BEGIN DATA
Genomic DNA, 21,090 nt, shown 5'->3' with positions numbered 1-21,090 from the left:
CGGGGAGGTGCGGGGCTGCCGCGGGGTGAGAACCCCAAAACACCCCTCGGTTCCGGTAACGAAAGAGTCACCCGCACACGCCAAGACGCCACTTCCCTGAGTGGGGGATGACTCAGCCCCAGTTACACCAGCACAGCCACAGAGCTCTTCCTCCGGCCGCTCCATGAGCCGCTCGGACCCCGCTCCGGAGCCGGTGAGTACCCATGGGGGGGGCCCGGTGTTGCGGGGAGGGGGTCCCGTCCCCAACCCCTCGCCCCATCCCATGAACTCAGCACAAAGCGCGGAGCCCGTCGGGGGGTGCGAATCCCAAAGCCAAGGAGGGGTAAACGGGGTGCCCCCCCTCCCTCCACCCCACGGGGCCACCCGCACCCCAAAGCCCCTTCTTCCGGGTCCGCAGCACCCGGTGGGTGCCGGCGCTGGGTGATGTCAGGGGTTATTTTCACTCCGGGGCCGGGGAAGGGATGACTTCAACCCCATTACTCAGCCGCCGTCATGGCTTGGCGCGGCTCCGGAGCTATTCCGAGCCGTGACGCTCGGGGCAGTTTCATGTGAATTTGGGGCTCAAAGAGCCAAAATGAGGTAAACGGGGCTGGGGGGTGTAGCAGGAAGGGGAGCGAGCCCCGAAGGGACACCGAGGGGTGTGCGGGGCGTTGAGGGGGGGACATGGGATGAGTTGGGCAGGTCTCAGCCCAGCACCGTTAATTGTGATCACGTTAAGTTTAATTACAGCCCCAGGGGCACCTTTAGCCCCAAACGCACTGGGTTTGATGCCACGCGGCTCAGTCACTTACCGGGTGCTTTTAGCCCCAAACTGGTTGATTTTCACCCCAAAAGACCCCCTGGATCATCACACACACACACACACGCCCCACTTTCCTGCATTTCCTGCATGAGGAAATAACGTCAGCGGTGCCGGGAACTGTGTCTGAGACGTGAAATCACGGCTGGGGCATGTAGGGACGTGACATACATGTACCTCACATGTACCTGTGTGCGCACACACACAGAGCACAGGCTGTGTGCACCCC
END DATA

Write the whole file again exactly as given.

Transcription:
Genomic DNA, 21,090 nt, shown 5'->3' with positions numbered 1-21,090 from the left:
CGGGGAGGTGCGGGGCTGCCGCGGGGTGAGAACCCCAAAACACCCCTCGGTTCCGGTAACGAAAGAGTCACCCGCACACGCCAAGACGCCACTTCCCTGAGTGGGGGATGACTCAGCCCCAGTTACACCAGCACAGCCACAGAGCTCTTCCTCCGGCCGCTCCATGAGCCGCTCGGACCCCGCTCCGGAGCCGGTGAGTACCCATGGGGGGGGCCCGGTGTTGCGGGGAGGGGGTCCCGTCCCCAACCCCTCGCCCCATCCCATGAACTCAGCACAAAGCGCGGAGCCCGTCGGGGGGTGCGAATCCCAAAGCCAAGGAGGGGTAAACGGGGTGCCCCCCCTCCCTCCACCCCACGGGGCCACCCGCACCCCAAAGCCCCTTCTTCCGGGTCCGCAGCACCCGGTGGGTGCCGGCGCTGGGTGATGTCAGGGGTTATTTTCACTCCGGGGCCGGGGAAGGGATGACTTCAACCCCATTACTCAGCCGCCGTCATGGCTTGGCGCGGCTCCGGAGCTATTCCGAGCCGTGACGCTCGGGGCAGTTTCATGTGAATTTGGGGCTCAAAGAGCCAAAATGAGGTAAACGGGGCTGGGGGGTGTAGCAGGAAGGGGAGCGAGCCCCGAAGGGACACCGAGGGGTGTGCGGGGCGTTGAGGGGGGGACATGGGATGAGTTGGGCAGGTCTCAGCCCAGCACCGTTAATTGTGATCACGTTAAGTTTAATTACAGCCCCAGGGGCACCTTTAGCCCCAAACGCACTGGGTTTGATGCCACGCGGCTCAGTCACTTACCGGGTGCTTTTAGCCCCAAACTGGTTGATTTTCACCCCAAAAGACCCCCTGGATCATCACACACACACACACACGCCCCACTTTCCTGCATTTCCTGCATGAGGAAATAACGTCAGCGGTGCCGGGAACTGTGTCTGAGACGTGAAATCACGGCTGGGGCATGTAGGGACGTGACATACATGTACCTCACATGTACCTGTGTGCGCACACACACAGAGCACAGGCTGTGTGCACCCC